DVD & Blu-ray Reviews

Weekend, Blu-ray (1967/2012)

May be a watershed 1960s film, but it's misantropic attitude to the bourgeousie turned me off.

Published on November 28, 2012

Weekend, Blu-ray (1967/2012)

Director: Jean-Luc Godard
Cast: Mireille Darc, Jean Yanne
Studio: Gaumont/Janus/The Criterion Collection 635 [11/13/12}
Video: 1.66:1 for 16:9 color
Audio: French PCM mono
Subtitles: English
Extras: Video essay by Kent Jones, Archival interviews with the two lead actors & assistant director Claude Miller, French TV program on Godard, Trailers (U.S. & France), illustrated printed booklet with essay by film critic Gary Indiana and shots from film.  
Length: 104 minutes
Rating: **** 

This is probably Godard’s more relentless attack on French bourgeois values as well as U.S. Imperialism. Frankly, can’t believe this used to be my favorite Godard film, and this time it turned me off quickly. It’s full of his at-the-moment Maoist leanings, which he espouses via long declaimed passages from the Red Book and other writings, while often completely different things are taking place onscreen. It centers around a woman who has been planning with her husband to kill one of their parents for his insurance, and then are secretly planned to kill one another for the same reasons. During a “weekend” motor trip in their Alfa-Romeo they are systemically radicalized (or at least she is – her husband is killed and eaten by cannibal revolutionaries—including his wife).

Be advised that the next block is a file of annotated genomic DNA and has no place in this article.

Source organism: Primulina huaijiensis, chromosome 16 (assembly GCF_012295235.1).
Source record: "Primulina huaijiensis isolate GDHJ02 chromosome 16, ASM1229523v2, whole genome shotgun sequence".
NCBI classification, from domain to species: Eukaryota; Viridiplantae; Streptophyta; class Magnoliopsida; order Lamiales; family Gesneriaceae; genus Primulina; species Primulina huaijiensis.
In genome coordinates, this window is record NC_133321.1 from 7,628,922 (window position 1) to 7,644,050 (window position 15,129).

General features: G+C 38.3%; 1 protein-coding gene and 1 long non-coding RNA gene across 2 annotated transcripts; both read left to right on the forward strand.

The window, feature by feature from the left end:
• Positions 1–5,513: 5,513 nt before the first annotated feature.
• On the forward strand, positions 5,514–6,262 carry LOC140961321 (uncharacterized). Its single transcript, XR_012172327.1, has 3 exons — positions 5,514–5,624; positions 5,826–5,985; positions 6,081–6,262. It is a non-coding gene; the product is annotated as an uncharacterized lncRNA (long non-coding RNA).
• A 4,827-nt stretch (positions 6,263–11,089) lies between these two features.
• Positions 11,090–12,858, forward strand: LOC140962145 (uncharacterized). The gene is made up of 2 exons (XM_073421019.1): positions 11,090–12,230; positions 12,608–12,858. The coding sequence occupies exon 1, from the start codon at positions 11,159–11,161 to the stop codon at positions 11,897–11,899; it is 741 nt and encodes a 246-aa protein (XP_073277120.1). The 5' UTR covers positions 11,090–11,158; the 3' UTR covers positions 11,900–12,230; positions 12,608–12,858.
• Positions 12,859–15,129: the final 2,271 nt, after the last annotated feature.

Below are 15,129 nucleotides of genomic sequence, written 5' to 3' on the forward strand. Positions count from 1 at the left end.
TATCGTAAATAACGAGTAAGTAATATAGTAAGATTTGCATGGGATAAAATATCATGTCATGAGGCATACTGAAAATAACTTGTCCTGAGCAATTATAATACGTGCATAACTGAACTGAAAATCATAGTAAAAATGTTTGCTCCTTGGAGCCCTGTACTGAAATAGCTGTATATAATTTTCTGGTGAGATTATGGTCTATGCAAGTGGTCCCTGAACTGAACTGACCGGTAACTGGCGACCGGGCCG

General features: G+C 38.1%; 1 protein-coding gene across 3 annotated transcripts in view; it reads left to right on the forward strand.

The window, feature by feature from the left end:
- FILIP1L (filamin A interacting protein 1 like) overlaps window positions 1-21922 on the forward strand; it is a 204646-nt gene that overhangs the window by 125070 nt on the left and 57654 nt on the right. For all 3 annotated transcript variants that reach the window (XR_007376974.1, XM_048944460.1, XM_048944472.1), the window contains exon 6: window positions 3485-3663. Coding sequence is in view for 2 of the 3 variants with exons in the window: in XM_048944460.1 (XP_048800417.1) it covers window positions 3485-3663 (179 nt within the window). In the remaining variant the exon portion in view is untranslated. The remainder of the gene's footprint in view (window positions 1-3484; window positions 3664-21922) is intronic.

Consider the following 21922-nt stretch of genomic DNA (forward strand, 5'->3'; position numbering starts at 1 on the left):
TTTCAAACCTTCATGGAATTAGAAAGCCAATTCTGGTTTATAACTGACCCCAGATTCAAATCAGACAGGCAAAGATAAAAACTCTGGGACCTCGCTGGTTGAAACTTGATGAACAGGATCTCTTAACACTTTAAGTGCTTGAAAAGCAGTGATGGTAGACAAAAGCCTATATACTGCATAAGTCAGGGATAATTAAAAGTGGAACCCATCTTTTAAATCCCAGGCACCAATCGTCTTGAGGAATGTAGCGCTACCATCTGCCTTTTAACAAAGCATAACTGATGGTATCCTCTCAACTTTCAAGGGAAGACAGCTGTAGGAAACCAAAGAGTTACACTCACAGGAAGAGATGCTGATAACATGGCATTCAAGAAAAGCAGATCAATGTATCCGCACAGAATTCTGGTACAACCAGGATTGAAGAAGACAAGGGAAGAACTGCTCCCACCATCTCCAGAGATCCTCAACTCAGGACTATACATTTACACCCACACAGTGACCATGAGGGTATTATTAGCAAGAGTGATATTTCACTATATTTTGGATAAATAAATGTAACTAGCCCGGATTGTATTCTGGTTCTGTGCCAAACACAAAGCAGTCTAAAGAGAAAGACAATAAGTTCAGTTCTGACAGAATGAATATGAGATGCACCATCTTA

The best part of it—which retains my fascination with the whole film—is the mother of all traffic jams, along a French country road, with the motorists raving, burning, killing, quietly playing chess while they wait, murdering, pilliaging and even descending into cannibalism. (I admit part of my fascination was the couple of 1960s Citroens sedans in the parade of cars. I’ve had two of them.) The extras explain that Godard demanded a continuous dolly-tracking shot alongside the traffic jam, which required all the dolly tracks available in France. Then in editing he cut it into two portions, which would have allowed them to use half of the tracks and re-lay them for the second shot. Evidently typical of how Godard often acts on the set of films he’s directing.

The gory car crashes the morally-bankrupt Parisian couple encounter along the way (without much reaction) are at the core of this misanthropic video journey.  Godard’s idea is evidently that the bored bourgeousie is not far from acting out its more homicidal fantasies on anyone around. Another of his points is made by the lead actress who who is screaming after a horrific car accident—but only because her Hermes handbag was left behind in the burning car.   It is surreally funny in a very black way, and also very disturbing. Others feel is it is one of the defining films of the 20th Century. Perhaps so, but personally, I don’t want to see it again.

—John Sunier




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